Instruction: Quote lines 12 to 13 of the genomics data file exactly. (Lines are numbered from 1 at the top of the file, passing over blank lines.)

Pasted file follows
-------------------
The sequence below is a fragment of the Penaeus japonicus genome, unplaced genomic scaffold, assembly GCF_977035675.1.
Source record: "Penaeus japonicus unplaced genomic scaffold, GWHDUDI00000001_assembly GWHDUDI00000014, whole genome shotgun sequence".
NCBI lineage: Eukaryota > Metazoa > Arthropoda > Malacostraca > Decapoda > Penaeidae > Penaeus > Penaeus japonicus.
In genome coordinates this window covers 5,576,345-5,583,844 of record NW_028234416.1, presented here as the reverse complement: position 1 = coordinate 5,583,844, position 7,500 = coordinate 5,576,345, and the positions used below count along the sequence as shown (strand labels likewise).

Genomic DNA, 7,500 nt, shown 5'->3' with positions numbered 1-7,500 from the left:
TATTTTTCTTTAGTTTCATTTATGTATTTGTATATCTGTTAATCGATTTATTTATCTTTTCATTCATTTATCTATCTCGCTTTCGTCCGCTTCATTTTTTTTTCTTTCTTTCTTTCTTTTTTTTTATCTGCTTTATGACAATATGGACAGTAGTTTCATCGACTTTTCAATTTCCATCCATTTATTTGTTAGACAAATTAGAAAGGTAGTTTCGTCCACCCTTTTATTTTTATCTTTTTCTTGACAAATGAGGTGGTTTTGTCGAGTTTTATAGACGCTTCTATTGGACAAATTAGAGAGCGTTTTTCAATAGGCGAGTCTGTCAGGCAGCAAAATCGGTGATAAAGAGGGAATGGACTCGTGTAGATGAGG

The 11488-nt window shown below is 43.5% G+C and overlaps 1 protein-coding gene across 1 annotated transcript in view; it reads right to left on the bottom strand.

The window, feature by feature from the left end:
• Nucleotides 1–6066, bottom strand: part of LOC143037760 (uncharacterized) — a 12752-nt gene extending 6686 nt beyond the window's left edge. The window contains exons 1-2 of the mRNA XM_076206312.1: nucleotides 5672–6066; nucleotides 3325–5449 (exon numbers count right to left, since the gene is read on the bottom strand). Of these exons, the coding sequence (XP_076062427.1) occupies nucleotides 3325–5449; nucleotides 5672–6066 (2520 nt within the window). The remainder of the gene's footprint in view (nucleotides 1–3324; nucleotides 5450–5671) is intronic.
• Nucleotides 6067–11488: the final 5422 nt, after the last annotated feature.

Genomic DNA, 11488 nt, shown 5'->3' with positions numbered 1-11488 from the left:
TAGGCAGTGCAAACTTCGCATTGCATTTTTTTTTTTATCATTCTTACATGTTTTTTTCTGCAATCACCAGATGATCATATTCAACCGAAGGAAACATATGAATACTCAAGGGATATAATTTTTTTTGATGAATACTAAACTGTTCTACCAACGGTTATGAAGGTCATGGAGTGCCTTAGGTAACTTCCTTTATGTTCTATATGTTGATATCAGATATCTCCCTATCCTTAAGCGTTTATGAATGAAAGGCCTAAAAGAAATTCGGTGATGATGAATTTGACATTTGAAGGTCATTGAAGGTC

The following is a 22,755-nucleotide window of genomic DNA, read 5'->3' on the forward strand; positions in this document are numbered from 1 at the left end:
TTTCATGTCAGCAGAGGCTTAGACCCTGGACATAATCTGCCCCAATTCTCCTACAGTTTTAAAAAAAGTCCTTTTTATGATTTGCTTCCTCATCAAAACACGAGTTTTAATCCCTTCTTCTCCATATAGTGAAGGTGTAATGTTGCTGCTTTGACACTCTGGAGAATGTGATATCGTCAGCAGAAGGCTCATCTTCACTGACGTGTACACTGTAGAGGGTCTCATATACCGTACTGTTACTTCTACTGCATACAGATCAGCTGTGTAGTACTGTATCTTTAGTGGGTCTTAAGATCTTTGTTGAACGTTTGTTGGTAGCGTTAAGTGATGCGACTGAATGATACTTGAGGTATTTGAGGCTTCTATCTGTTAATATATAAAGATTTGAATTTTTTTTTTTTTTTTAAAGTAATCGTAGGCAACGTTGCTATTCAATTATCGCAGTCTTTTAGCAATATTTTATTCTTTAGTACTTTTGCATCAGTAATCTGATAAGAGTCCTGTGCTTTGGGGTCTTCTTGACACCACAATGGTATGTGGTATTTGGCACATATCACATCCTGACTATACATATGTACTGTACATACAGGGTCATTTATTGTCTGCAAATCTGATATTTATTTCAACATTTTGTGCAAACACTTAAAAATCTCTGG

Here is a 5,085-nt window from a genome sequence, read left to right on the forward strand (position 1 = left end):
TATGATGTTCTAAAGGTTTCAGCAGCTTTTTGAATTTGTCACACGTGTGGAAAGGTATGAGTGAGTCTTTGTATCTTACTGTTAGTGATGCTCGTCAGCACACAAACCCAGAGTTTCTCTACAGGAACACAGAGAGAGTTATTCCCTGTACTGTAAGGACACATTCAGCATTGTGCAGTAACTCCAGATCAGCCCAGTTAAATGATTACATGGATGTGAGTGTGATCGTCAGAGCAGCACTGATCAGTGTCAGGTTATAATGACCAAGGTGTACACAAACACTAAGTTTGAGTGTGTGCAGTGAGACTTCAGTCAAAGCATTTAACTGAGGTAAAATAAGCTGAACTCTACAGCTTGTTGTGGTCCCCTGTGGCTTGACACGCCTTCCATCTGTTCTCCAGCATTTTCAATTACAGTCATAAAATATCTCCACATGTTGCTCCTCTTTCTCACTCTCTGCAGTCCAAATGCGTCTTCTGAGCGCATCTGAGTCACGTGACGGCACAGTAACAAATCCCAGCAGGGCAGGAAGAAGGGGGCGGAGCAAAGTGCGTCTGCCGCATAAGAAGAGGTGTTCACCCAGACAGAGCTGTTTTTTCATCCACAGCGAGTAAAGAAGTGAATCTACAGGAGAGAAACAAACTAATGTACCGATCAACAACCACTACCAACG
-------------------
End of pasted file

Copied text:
TAGGCAGTGCAAACTTCGCATTGCATTTTTTTTTTTATCATTCTTACATGTTTTTTTCTGCAATCACCAGATGATCATATTCAACCGAAGGAAACATATGAATACTCAAGGGATATAATTTTTTTTGATGAATACTAAACTGTTCTACCAACGGTTATGAAGGTCATGGAGTGCCTTAGGTAACTTCCTTTATGTTCTATATGTTGATATCAGATATCTCCCTATCCTTAAGCGTTTATGAATGAAAGGCCTAAAAGAAATTCGGTGATGATGAATTTGACATTTGAAGGTCATTGAAGGTC

The following is a 22,755-nucleotide window of genomic DNA, read 5'->3' on the forward strand; positions in this document are numbered from 1 at the left end: